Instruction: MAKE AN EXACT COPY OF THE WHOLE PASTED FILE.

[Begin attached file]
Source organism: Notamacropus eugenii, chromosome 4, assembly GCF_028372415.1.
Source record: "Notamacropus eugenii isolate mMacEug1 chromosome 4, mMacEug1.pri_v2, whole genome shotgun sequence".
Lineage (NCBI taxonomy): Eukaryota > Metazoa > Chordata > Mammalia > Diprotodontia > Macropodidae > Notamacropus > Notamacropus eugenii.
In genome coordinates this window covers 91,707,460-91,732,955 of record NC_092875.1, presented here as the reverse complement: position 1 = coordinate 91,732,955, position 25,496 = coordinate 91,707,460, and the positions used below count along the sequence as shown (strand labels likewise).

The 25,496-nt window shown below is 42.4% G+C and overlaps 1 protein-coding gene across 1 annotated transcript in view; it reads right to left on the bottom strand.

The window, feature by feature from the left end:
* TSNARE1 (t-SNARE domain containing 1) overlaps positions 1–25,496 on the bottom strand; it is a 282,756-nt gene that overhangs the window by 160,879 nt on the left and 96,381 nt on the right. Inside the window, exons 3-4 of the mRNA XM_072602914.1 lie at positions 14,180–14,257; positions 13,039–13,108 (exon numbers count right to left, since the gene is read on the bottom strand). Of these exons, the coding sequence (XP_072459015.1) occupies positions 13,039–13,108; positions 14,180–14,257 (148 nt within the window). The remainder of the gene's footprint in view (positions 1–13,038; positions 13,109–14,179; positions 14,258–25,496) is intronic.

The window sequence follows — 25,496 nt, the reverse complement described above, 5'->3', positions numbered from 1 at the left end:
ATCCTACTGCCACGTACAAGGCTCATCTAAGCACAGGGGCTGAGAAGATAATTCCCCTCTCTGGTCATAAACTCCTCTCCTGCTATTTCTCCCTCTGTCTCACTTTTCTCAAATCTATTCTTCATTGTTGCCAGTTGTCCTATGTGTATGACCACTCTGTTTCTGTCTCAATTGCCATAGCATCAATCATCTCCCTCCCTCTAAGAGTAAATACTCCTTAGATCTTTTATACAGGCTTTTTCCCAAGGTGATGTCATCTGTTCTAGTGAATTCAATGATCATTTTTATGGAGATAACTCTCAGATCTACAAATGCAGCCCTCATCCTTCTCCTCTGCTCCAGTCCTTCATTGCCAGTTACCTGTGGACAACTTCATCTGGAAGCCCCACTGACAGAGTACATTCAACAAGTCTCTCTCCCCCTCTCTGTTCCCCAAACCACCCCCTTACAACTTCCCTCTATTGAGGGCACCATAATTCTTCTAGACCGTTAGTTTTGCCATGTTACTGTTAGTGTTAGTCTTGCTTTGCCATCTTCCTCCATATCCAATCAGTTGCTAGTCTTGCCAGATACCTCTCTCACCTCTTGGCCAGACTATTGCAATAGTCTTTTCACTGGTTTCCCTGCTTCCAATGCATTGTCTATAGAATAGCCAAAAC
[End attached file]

Source organism: Notamacropus eugenii, chromosome 4, assembly GCF_028372415.1.
Source record: "Notamacropus eugenii isolate mMacEug1 chromosome 4, mMacEug1.pri_v2, whole genome shotgun sequence".
Lineage (NCBI taxonomy): Eukaryota > Metazoa > Chordata > Mammalia > Diprotodontia > Macropodidae > Notamacropus > Notamacropus eugenii.
In genome coordinates this window covers 91,707,460-91,732,955 of record NC_092875.1, presented here as the reverse complement: position 1 = coordinate 91,732,955, position 25,496 = coordinate 91,707,460, and the positions used below count along the sequence as shown (strand labels likewise).

The 25,496-nt window shown below is 42.4% G+C and overlaps 1 protein-coding gene across 1 annotated transcript in view; it reads right to left on the bottom strand.

The window, feature by feature from the left end:
* TSNARE1 (t-SNARE domain containing 1) overlaps positions 1–25,496 on the bottom strand; it is a 282,756-nt gene that overhangs the window by 160,879 nt on the left and 96,381 nt on the right. Inside the window, exons 3-4 of the mRNA XM_072602914.1 lie at positions 14,180–14,257; positions 13,039–13,108 (exon numbers count right to left, since the gene is read on the bottom strand). Of these exons, the coding sequence (XP_072459015.1) occupies positions 13,039–13,108; positions 14,180–14,257 (148 nt within the window). The remainder of the gene's footprint in view (positions 1–13,038; positions 13,109–14,179; positions 14,258–25,496) is intronic.

The window sequence follows — 25,496 nt, the reverse complement described above, 5'->3', positions numbered from 1 at the left end:
ATCCTACTGCCACGTACAAGGCTCATCTAAGCACAGGGGCTGAGAAGATAATTCCCCTCTCTGGTCATAAACTCCTCTCCTGCTATTTCTCCCTCTGTCTCACTTTTCTCAAATCTATTCTTCATTGTTGCCAGTTGTCCTATGTGTATGACCACTCTGTTTCTGTCTCAATTGCCATAGCATCAATCATCTCCCTCCCTCTAAGAGTAAATACTCCTTAGATCTTTTATACAGGCTTTTTCCCAAGGTGATGTCATCTGTTCTAGTGAATTCAATGATCATTTTTATGGAGATAACTCTCAGATCTACAAATGCAGCCCTCATCCTTCTCCTCTGCTCCAGTCCTTCATTGCCAGTTACCTGTGGACAACTTCATCTGGAAGCCCCACTGACAGAGTACATTCAACAAGTCTCTCTCCCCCTCTCTGTTCCCCAAACCACCCCCTTACAACTTCCCTCTATTGAGGGCACCATAATTCTTCTAGACCGTTAGTTTTGCCATGTTACTGTTAGTGTTAGTCTTGCTTTGCCATCTTCCTCCATATCCAATCAGTTGCTAGTCTTGCCAGATACCTCTCTCACCTCTTGGCCAGACTATTGCAATAGTCTTTTCACTGGTTTCCCTGCTTCCAATGCATTGTCTATAGAATAGCCAAAAC